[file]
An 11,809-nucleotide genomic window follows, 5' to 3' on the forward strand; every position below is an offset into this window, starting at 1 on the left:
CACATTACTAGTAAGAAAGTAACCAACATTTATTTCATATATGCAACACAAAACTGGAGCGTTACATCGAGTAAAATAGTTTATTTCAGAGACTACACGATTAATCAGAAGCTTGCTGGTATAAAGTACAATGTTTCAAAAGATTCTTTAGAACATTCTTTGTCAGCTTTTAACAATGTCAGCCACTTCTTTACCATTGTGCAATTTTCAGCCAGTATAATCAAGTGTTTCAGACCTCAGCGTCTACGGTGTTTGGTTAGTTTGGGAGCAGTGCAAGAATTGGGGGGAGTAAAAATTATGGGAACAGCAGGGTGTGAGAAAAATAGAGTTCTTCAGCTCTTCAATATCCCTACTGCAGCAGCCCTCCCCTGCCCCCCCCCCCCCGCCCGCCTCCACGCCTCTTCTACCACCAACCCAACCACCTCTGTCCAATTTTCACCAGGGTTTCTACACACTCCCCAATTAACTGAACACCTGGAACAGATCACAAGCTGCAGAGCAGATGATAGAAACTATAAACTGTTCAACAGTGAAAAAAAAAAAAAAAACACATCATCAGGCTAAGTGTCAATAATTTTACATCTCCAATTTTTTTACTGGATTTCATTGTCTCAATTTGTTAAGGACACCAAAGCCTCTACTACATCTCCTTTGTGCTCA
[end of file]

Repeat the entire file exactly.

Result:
An 11,809-nucleotide genomic window follows, 5' to 3' on the forward strand; every position below is an offset into this window, starting at 1 on the left:
CACATTACTAGTAAGAAAGTAACCAACATTTATTTCATATATGCAACACAAAACTGGAGCGTTACATCGAGTAAAATAGTTTATTTCAGAGACTACACGATTAATCAGAAGCTTGCTGGTATAAAGTACAATGTTTCAAAAGATTCTTTAGAACATTCTTTGTCAGCTTTTAACAATGTCAGCCACTTCTTTACCATTGTGCAATTTTCAGCCAGTATAATCAAGTGTTTCAGACCTCAGCGTCTACGGTGTTTGGTTAGTTTGGGAGCAGTGCAAGAATTGGGGGGAGTAAAAATTATGGGAACAGCAGGGTGTGAGAAAAATAGAGTTCTTCAGCTCTTCAATATCCCTACTGCAGCAGCCCTCCCCTGCCCCCCCCCCCCCGCCCGCCTCCACGCCTCTTCTACCACCAACCCAACCACCTCTGTCCAATTTTCACCAGGGTTTCTACACACTCCCCAATTAACTGAACACCTGGAACAGATCACAAGCTGCAGAGCAGATGATAGAAACTATAAACTGTTCAACAGTGAAAAAAAAAAAAAAAACACATCATCAGGCTAAGTGTCAATAATTTTACATCTCCAATTTTTTTACTGGATTTCATTGTCTCAATTTGTTAAGGACACCAAAGCCTCTACTACATCTCCTTTGTGCTCA